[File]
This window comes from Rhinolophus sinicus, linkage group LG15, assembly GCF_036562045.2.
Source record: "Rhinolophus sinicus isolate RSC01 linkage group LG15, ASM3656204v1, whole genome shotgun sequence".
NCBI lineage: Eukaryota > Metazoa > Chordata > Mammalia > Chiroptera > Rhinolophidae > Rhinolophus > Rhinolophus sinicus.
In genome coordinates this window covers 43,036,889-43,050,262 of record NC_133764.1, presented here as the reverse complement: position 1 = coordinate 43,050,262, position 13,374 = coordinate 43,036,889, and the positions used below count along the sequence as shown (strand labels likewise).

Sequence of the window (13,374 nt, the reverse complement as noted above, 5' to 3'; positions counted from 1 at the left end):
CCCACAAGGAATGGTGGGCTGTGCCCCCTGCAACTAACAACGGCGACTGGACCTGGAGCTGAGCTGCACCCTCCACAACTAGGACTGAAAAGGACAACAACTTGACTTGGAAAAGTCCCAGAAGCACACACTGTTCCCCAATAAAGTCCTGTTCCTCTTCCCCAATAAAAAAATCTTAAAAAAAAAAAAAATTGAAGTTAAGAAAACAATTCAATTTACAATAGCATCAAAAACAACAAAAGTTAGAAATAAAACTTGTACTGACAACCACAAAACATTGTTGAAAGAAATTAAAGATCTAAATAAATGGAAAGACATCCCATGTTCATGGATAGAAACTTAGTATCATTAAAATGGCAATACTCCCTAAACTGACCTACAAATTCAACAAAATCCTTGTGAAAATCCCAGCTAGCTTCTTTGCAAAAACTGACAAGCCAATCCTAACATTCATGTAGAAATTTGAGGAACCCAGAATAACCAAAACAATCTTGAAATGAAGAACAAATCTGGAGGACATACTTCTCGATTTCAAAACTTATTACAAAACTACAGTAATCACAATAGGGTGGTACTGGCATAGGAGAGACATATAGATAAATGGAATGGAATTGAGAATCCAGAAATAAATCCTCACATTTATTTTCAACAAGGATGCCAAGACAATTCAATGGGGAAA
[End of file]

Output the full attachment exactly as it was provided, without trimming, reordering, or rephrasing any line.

This window comes from Rhinolophus sinicus, linkage group LG15, assembly GCF_036562045.2.
Source record: "Rhinolophus sinicus isolate RSC01 linkage group LG15, ASM3656204v1, whole genome shotgun sequence".
NCBI lineage: Eukaryota > Metazoa > Chordata > Mammalia > Chiroptera > Rhinolophidae > Rhinolophus > Rhinolophus sinicus.
In genome coordinates this window covers 43,036,889-43,050,262 of record NC_133764.1, presented here as the reverse complement: position 1 = coordinate 43,050,262, position 13,374 = coordinate 43,036,889, and the positions used below count along the sequence as shown (strand labels likewise).

Sequence of the window (13,374 nt, the reverse complement as noted above, 5' to 3'; positions counted from 1 at the left end):
CCCACAAGGAATGGTGGGCTGTGCCCCCTGCAACTAACAACGGCGACTGGACCTGGAGCTGAGCTGCACCCTCCACAACTAGGACTGAAAAGGACAACAACTTGACTTGGAAAAGTCCCAGAAGCACACACTGTTCCCCAATAAAGTCCTGTTCCTCTTCCCCAATAAAAAAATCTTAAAAAAAAAAAAAATTGAAGTTAAGAAAACAATTCAATTTACAATAGCATCAAAAACAACAAAAGTTAGAAATAAAACTTGTACTGACAACCACAAAACATTGTTGAAAGAAATTAAAGATCTAAATAAATGGAAAGACATCCCATGTTCATGGATAGAAACTTAGTATCATTAAAATGGCAATACTCCCTAAACTGACCTACAAATTCAACAAAATCCTTGTGAAAATCCCAGCTAGCTTCTTTGCAAAAACTGACAAGCCAATCCTAACATTCATGTAGAAATTTGAGGAACCCAGAATAACCAAAACAATCTTGAAATGAAGAACAAATCTGGAGGACATACTTCTCGATTTCAAAACTTATTACAAAACTACAGTAATCACAATAGGGTGGTACTGGCATAGGAGAGACATATAGATAAATGGAATGGAATTGAGAATCCAGAAATAAATCCTCACATTTATTTTCAACAAGGATGCCAAGACAATTCAATGGGGAAA